A wildfire in Algeria has killed 34 people and forced the evacuation of thousands of tourists from the Greek island of Rhodes.
Another fire temporarily closed Palermo airport on the southern Italian island of Sicily on Tuesday, while an overnight storm tore off roofs and downed trees in the north of the country, killing two people. Extreme weather wreaked havoc across the planet throughout July, with temperatures breaking records in China, the US and southern Europe, with wildfires, water shortages and a rise in heat-related hospital admissions.
Without man-made climate change, this month’s events would have occurred “extremely rarely,” according to a study by World Weather Attribution, a global group of scientists that examines the role of climate change in extreme weather. The heat, with temperatures topping 40 Celsius (104 Fahrenheit), is hotter than usual, attracting tourists who flock to southern European beaches.
In parts of eastern Sicily, temperatures soared to 47.6 Celsius on Monday, close to the record European high of 48.8 Celsius set on the island two years ago. It was even hotter in North Africa, with some cities in Tunisia recording temperatures of 49 Celsius.
Neighboring Algeria has deployed nearly 8,000 firefighters to help contain the deadly blaze, officials said. Mass evacuation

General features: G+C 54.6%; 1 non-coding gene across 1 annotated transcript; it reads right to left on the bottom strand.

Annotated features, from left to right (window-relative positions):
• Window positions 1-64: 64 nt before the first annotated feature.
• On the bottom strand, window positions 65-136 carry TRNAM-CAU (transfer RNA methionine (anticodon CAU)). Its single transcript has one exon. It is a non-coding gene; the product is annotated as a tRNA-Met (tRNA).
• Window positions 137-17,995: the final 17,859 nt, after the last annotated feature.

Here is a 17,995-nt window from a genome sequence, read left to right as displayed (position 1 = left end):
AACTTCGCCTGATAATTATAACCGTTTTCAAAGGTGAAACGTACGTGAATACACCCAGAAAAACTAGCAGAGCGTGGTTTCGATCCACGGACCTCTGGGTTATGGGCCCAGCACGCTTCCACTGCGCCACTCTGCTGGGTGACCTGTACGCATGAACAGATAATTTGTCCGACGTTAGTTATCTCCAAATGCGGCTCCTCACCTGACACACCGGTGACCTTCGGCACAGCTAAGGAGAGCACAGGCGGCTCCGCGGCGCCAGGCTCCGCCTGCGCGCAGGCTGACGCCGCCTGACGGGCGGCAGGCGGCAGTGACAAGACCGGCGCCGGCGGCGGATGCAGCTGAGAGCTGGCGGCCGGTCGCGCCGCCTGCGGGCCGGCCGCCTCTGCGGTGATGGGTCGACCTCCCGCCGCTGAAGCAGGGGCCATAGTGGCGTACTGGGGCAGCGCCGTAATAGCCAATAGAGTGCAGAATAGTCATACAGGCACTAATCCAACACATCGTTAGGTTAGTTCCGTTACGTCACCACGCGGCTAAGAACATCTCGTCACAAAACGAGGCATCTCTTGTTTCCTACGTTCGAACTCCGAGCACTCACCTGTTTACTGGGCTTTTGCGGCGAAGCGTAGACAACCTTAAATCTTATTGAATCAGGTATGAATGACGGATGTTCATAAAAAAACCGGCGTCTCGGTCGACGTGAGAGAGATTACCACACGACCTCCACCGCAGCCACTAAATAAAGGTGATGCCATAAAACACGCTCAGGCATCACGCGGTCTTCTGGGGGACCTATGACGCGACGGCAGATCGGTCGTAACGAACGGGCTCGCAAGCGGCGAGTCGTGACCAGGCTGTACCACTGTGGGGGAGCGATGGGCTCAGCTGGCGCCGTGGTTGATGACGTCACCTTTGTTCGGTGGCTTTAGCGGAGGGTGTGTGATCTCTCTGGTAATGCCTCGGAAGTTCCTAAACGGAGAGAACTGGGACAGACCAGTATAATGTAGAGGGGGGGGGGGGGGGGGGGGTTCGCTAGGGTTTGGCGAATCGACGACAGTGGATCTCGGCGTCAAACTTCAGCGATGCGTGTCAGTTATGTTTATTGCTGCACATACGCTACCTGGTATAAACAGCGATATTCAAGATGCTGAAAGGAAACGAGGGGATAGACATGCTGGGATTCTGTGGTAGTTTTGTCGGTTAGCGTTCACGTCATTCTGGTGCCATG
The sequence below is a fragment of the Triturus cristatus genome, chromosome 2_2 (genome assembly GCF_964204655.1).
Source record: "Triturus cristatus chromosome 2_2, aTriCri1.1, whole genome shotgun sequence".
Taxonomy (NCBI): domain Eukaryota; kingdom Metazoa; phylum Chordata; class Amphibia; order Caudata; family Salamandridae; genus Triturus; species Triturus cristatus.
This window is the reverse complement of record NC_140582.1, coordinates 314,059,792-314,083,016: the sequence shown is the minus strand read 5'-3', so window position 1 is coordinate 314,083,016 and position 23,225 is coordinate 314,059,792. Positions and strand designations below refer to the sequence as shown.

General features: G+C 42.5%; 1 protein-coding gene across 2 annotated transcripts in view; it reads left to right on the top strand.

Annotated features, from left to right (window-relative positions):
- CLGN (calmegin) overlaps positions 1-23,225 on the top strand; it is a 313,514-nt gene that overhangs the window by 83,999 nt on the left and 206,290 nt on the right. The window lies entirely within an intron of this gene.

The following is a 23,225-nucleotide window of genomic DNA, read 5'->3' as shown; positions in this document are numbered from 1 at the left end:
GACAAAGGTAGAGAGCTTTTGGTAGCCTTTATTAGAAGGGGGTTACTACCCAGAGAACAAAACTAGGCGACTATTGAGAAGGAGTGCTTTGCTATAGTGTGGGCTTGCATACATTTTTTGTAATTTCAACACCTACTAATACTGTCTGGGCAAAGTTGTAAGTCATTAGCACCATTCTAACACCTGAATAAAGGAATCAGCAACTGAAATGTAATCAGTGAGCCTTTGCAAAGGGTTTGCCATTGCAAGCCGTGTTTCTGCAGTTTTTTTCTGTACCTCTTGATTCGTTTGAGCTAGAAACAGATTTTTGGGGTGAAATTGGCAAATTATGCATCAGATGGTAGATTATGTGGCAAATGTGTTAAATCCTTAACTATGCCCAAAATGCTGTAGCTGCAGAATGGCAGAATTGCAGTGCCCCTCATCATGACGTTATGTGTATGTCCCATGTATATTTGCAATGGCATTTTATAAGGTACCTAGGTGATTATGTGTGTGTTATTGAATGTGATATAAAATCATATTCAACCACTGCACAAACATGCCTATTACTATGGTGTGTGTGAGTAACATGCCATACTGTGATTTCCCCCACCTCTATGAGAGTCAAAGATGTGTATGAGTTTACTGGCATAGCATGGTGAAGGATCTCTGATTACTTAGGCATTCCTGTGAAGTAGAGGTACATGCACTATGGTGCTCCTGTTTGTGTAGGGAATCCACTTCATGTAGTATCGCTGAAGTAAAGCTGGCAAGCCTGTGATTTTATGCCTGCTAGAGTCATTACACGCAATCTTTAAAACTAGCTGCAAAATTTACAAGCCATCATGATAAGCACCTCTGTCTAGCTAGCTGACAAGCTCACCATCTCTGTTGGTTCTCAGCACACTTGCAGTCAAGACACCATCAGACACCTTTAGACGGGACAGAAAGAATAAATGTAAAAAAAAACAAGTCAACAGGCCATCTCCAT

Fires that have been burning on the island of Rhodes for the past week have forced Greek authorities to carry out the country’s biggest-ever evacuation, with more than 20,000 people forced to leave their homes and hotels. “I will state the obvious: in the situation facing the entire planet, especially the Mediterranean, a hotbed of climate change, there is no magic defense mechanism, if there was we would implement it,” Greek Prime Minister Kyriakos Mitsotakis said on Tuesday.
The tourism industry, a mainstay of the Greek economy, will be hit hard by the fire. It accounts for 18% of Greece’s GDP and a fifth of its employment, with islands such as Rhodes relying heavily on tourism. “It’s very bad, the situation. We need help. Send us help from everywhere,” said Lanai Karpataki, a local resident of Kiotari, south of Rhodes.
Malta, another major Mediterranean holiday destination, suffered nationwide power outages after a week of heatwaves hit its largest hospital. ‘Silent Killer’
Scientists have described extreme heat as a “silent killer” that takes a heavy toll on the poor, the elderly and those with existing health conditions. As many as 61,000 people may have died in Europe’s extreme heat last summer, according to research published this month, suggesting countries’ heat preparedness efforts are falling fatally short.
Scientists at World Weather attribution said the heat caused widespread crop and livestock damage, with US corn and soybean crops, Mexican livestock, southern European olives and Chinese cotton all hit hard. Responding to storm damage in Milan, the mayor of Italy’s financial capital said the cause was clear.
“I’ve been through 65 summers in my lifetime… What I’m seeing now is not normal, we can’t deny it anymore, climate change is changing our lives,” Mayor Giuseppe Sala said on social media.
(This story has not been edited by DavidDiscourse staff and is automatically generated from a syndicated feed.)